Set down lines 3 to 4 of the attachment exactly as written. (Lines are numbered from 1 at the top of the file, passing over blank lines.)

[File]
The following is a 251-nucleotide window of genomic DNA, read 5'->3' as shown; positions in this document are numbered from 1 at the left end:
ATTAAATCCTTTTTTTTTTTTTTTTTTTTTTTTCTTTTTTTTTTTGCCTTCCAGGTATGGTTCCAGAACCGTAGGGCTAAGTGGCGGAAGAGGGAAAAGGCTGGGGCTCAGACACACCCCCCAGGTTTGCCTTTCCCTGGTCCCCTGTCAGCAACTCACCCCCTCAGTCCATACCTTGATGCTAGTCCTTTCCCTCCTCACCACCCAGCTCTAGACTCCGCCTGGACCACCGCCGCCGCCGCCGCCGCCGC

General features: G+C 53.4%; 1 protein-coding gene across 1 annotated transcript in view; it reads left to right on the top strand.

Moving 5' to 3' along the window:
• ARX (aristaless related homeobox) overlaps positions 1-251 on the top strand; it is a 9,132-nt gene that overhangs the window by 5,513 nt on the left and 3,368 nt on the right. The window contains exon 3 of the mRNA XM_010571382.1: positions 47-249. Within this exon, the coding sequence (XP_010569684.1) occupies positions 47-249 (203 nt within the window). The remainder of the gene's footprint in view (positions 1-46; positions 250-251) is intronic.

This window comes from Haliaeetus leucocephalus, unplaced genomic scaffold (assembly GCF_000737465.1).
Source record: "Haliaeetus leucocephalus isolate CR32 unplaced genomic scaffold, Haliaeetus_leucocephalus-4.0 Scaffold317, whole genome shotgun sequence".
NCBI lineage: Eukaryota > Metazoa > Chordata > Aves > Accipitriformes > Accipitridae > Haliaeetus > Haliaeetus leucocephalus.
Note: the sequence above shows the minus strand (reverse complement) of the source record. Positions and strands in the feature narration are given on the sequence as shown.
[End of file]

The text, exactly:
General features: G+C 53.4%; 1 protein-coding gene across 1 annotated transcript in view; it reads left to right on the top strand.

Moving 5' to 3' along the window: